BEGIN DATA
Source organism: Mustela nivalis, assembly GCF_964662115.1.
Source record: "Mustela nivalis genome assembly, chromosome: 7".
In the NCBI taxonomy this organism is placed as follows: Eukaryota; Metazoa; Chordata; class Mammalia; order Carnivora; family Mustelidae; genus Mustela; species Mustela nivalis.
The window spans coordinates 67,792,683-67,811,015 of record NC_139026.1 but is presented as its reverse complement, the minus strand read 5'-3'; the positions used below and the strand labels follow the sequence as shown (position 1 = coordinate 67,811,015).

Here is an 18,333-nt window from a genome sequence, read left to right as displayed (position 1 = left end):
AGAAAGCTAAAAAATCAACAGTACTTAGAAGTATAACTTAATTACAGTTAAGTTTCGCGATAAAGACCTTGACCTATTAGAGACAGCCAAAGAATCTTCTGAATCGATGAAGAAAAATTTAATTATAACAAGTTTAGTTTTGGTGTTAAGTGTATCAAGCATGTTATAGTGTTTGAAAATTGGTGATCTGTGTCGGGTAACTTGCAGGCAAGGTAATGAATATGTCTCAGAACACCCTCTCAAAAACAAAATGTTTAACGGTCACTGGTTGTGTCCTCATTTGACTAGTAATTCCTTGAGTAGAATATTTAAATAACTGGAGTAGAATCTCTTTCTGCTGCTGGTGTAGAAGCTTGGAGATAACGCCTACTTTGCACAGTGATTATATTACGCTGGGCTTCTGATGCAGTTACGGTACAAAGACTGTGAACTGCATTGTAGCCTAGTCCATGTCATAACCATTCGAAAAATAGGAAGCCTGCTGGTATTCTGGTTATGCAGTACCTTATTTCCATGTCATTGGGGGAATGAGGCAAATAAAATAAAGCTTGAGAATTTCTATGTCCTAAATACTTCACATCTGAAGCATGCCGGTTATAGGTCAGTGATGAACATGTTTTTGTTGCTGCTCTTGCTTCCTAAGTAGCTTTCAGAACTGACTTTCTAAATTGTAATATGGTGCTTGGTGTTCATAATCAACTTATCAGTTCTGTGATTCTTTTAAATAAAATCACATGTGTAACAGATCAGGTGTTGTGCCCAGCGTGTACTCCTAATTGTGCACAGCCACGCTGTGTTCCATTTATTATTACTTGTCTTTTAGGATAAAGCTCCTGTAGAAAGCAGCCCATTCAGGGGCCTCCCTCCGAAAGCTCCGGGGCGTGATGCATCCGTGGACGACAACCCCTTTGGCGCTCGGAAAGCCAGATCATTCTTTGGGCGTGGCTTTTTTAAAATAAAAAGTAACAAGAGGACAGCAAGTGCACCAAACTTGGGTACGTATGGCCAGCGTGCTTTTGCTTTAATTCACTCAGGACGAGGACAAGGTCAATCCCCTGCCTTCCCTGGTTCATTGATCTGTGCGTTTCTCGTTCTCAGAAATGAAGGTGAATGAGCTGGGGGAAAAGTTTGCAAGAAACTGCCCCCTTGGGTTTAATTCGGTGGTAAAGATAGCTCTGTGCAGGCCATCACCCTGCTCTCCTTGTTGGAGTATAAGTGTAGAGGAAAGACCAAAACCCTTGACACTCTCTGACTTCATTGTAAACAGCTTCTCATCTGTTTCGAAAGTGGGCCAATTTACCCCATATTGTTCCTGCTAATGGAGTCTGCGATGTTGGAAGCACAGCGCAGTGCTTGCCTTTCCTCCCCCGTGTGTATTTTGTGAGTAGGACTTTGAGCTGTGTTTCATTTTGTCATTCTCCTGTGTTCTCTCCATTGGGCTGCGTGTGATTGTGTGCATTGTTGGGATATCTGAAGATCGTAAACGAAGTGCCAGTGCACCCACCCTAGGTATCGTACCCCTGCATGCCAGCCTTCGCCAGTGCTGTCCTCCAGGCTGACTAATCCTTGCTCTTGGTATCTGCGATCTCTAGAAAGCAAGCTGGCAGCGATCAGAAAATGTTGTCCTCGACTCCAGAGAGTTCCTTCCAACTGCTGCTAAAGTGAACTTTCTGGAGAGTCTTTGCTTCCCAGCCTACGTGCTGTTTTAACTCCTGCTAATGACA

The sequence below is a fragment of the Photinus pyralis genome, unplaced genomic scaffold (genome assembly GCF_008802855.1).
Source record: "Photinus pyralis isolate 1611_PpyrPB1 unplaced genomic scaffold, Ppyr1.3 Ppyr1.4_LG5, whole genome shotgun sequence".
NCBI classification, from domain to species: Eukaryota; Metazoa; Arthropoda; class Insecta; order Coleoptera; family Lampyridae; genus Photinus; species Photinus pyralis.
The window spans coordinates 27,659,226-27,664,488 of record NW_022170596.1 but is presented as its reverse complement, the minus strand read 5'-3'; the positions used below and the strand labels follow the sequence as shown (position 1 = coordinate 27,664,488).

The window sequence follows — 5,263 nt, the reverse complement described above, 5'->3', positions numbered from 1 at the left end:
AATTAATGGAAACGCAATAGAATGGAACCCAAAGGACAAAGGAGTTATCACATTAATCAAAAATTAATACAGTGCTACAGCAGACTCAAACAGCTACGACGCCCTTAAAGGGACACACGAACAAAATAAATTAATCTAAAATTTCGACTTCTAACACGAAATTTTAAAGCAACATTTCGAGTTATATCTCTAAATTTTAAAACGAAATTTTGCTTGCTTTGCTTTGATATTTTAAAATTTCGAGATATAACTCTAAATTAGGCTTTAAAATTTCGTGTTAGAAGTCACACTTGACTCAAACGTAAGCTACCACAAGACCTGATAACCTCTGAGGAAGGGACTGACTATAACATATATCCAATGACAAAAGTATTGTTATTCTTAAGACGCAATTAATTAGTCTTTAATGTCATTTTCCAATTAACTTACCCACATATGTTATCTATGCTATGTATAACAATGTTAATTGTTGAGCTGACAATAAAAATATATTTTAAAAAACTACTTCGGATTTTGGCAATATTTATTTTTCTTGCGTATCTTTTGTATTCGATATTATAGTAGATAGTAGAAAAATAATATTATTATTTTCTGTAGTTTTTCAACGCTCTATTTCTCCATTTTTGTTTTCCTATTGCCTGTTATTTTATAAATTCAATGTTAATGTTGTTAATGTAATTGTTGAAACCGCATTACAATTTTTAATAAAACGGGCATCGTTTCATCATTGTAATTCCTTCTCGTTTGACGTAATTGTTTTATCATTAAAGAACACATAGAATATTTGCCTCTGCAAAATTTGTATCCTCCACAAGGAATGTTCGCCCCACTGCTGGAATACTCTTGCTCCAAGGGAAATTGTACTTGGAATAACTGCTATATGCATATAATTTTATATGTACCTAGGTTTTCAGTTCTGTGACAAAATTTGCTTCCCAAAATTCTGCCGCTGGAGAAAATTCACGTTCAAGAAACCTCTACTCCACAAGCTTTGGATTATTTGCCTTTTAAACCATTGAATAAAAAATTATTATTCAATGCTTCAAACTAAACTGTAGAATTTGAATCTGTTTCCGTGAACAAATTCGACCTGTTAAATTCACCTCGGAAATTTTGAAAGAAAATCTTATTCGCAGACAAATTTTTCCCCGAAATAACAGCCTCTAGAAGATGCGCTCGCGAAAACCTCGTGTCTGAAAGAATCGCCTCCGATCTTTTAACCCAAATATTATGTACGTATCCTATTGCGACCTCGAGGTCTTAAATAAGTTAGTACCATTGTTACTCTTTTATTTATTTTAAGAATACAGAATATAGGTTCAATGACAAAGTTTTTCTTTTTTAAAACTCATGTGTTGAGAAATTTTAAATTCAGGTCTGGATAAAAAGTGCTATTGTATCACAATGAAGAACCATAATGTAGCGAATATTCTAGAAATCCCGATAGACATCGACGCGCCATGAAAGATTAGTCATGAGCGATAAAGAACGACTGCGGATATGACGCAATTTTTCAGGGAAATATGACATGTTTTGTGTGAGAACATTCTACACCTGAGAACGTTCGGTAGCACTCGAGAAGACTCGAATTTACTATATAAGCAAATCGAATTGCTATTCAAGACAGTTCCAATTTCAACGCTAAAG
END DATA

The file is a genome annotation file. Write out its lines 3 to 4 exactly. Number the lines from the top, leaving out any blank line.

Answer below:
In the NCBI taxonomy this organism is placed as follows: Eukaryota; Metazoa; Chordata; class Mammalia; order Carnivora; family Mustelidae; genus Mustela; species Mustela nivalis.
The window spans coordinates 67,792,683-67,811,015 of record NC_139026.1 but is presented as its reverse complement, the minus strand read 5'-3'; the positions used below and the strand labels follow the sequence as shown (position 1 = coordinate 67,811,015).